The address/segment converter 231 receives from the I/O processor 22 an I/O start address, a transfer end address, and a transfer length, and calculates a segment to which the transfer start address belongs, and a segment to which the transfer end address belongs. The segment to which the transfer start address belongs is calculated by dividing the transfer start address by a segment size. Similarly, the segment to which the transfer end address belongs is calculated by dividing the transfer end address by a segment size. The address/segment converter supplies 231 the I/O history retriever 232 with the I/O transfer start address, its segment, the transfer end address, its segment, and the transfer length.

The I/O history retriever 232 retrieves the I/O history storage table 235 using as a key the segment to which the transfer start address belongs.

As shown in FIG. 2, the I/O history storage table 235 has a finite number of sets, each of which consists of: an I/O transfer end address requested from the host computer 10; a segment number containing the aforementioned I/O transfer end address; and a number of times of hit of a sequential I/O or near sequential I/O which has occurred for the transfer end address.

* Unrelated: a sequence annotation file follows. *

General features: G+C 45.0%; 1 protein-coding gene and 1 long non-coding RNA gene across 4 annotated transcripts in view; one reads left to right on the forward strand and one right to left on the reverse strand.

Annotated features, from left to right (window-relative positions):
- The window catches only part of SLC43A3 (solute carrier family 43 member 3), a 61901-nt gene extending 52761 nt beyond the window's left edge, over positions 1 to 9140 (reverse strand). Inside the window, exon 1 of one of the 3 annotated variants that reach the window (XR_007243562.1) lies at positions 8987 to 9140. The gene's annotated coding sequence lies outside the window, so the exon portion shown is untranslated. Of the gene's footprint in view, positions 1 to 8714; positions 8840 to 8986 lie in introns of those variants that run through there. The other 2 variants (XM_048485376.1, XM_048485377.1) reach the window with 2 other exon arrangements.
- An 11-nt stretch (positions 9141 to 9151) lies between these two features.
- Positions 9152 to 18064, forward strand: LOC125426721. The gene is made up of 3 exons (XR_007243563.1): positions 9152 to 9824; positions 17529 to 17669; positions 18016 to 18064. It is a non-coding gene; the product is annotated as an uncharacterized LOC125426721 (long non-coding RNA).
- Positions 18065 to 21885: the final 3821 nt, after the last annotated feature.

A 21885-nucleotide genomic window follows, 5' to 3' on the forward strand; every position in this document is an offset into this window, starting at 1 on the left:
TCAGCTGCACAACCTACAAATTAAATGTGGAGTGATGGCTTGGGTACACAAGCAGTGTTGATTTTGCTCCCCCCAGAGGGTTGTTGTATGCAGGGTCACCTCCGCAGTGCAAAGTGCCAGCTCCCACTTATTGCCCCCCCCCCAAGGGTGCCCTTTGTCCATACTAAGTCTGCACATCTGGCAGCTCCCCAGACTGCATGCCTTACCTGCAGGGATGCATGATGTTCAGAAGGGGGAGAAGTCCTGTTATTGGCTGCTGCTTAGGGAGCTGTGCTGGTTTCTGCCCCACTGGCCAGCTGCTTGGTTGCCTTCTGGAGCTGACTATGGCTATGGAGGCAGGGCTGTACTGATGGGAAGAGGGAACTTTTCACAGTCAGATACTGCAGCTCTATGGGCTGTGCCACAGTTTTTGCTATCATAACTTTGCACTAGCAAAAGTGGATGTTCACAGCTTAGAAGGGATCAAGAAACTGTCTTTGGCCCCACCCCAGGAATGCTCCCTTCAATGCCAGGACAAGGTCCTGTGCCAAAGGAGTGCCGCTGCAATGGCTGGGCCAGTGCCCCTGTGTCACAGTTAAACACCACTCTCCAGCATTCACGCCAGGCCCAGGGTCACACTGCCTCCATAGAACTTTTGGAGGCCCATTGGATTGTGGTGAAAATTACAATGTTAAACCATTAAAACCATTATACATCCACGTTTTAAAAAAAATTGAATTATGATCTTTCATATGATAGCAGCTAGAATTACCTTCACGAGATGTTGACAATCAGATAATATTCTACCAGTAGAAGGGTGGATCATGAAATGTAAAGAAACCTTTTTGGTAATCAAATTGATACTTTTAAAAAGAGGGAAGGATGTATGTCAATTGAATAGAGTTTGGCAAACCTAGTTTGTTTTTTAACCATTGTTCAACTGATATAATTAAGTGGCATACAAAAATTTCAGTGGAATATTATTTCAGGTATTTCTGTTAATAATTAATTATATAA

The I/O history retriever 232 retrieves in the I/O history storage table 235 an entry having an identical segment to which the transfer start address belongs and extracts a transfer end address contained in that entry. Here, the retrieval may be performed by the hash method. If this retrieval results in no entry matched with the segment, the I/O retriever 232 adds to the I/O history storage table 235, a new entry consisting of the current I/O transfer end address and the segment to which the address belongs. Here, if no empty area is left for a new entry, the oldest entry among the currently loaded entries is deleted so as to add to the new I/O entry. This updating can be performed by using LRU control. On the other hand, when the I/O history storage table 235 contains an entry matched with the current segment loads in the near sequential I/O identifier 233 at least the transfer end address retrieved, the current I/O transfer start address, the segment to which the I/O transfer end address belongs, and the current I/O transfer length.